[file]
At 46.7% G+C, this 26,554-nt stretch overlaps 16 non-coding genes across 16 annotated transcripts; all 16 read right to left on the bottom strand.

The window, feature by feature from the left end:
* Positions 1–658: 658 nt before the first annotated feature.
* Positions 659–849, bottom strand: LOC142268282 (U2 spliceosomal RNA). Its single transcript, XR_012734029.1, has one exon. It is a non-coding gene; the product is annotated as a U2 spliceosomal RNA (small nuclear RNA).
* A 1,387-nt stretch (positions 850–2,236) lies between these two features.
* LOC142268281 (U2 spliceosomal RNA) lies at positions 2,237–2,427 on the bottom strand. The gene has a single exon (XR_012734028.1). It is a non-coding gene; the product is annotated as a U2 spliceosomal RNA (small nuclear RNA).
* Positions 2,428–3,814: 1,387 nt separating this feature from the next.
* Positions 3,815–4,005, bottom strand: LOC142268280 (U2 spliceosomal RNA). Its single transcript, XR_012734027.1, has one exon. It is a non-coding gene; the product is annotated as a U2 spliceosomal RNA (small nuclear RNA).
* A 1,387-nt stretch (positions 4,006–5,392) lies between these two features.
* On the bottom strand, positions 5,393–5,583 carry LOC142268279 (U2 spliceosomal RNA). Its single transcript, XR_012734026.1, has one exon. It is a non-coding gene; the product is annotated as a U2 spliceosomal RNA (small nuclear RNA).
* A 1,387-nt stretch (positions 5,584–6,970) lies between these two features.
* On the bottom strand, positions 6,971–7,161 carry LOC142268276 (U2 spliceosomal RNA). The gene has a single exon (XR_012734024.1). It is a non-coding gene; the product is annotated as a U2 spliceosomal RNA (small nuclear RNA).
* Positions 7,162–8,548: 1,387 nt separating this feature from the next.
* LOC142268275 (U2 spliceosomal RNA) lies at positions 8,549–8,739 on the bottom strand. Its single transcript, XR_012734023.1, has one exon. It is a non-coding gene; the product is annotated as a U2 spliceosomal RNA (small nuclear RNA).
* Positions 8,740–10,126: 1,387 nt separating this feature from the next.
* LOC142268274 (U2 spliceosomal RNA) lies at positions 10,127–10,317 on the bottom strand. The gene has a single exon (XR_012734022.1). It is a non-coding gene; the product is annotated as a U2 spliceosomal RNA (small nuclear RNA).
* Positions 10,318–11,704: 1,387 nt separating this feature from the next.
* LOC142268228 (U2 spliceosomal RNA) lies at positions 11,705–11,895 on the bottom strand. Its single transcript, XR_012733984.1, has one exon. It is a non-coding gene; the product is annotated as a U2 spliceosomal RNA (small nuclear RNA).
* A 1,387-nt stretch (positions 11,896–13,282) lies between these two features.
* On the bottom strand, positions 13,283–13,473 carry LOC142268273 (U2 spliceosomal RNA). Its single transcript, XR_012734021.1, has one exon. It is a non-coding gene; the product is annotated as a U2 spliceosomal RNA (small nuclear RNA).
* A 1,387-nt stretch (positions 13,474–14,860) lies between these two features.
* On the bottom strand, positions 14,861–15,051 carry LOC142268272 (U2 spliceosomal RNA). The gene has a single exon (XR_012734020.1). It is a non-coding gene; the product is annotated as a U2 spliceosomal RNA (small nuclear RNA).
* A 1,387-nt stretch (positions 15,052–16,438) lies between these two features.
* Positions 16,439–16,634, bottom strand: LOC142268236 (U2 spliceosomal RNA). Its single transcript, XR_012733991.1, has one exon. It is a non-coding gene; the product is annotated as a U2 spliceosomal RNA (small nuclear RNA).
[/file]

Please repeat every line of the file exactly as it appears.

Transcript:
At 46.7% G+C, this 26,554-nt stretch overlaps 16 non-coding genes across 16 annotated transcripts; all 16 read right to left on the bottom strand.

The window, feature by feature from the left end:
* Positions 1–658: 658 nt before the first annotated feature.
* Positions 659–849, bottom strand: LOC142268282 (U2 spliceosomal RNA). Its single transcript, XR_012734029.1, has one exon. It is a non-coding gene; the product is annotated as a U2 spliceosomal RNA (small nuclear RNA).
* A 1,387-nt stretch (positions 850–2,236) lies between these two features.
* LOC142268281 (U2 spliceosomal RNA) lies at positions 2,237–2,427 on the bottom strand. The gene has a single exon (XR_012734028.1). It is a non-coding gene; the product is annotated as a U2 spliceosomal RNA (small nuclear RNA).
* Positions 2,428–3,814: 1,387 nt separating this feature from the next.
* Positions 3,815–4,005, bottom strand: LOC142268280 (U2 spliceosomal RNA). Its single transcript, XR_012734027.1, has one exon. It is a non-coding gene; the product is annotated as a U2 spliceosomal RNA (small nuclear RNA).
* A 1,387-nt stretch (positions 4,006–5,392) lies between these two features.
* On the bottom strand, positions 5,393–5,583 carry LOC142268279 (U2 spliceosomal RNA). Its single transcript, XR_012734026.1, has one exon. It is a non-coding gene; the product is annotated as a U2 spliceosomal RNA (small nuclear RNA).
* A 1,387-nt stretch (positions 5,584–6,970) lies between these two features.
* On the bottom strand, positions 6,971–7,161 carry LOC142268276 (U2 spliceosomal RNA). The gene has a single exon (XR_012734024.1). It is a non-coding gene; the product is annotated as a U2 spliceosomal RNA (small nuclear RNA).
* Positions 7,162–8,548: 1,387 nt separating this feature from the next.
* LOC142268275 (U2 spliceosomal RNA) lies at positions 8,549–8,739 on the bottom strand. Its single transcript, XR_012734023.1, has one exon. It is a non-coding gene; the product is annotated as a U2 spliceosomal RNA (small nuclear RNA).
* Positions 8,740–10,126: 1,387 nt separating this feature from the next.
* LOC142268274 (U2 spliceosomal RNA) lies at positions 10,127–10,317 on the bottom strand. The gene has a single exon (XR_012734022.1). It is a non-coding gene; the product is annotated as a U2 spliceosomal RNA (small nuclear RNA).
* Positions 10,318–11,704: 1,387 nt separating this feature from the next.
* LOC142268228 (U2 spliceosomal RNA) lies at positions 11,705–11,895 on the bottom strand. Its single transcript, XR_012733984.1, has one exon. It is a non-coding gene; the product is annotated as a U2 spliceosomal RNA (small nuclear RNA).
* A 1,387-nt stretch (positions 11,896–13,282) lies between these two features.
* On the bottom strand, positions 13,283–13,473 carry LOC142268273 (U2 spliceosomal RNA). Its single transcript, XR_012734021.1, has one exon. It is a non-coding gene; the product is annotated as a U2 spliceosomal RNA (small nuclear RNA).
* A 1,387-nt stretch (positions 13,474–14,860) lies between these two features.
* On the bottom strand, positions 14,861–15,051 carry LOC142268272 (U2 spliceosomal RNA). The gene has a single exon (XR_012734020.1). It is a non-coding gene; the product is annotated as a U2 spliceosomal RNA (small nuclear RNA).
* A 1,387-nt stretch (positions 15,052–16,438) lies between these two features.
* Positions 16,439–16,634, bottom strand: LOC142268236 (U2 spliceosomal RNA). Its single transcript, XR_012733991.1, has one exon. It is a non-coding gene; the product is annotated as a U2 spliceosomal RNA (small nuclear RNA).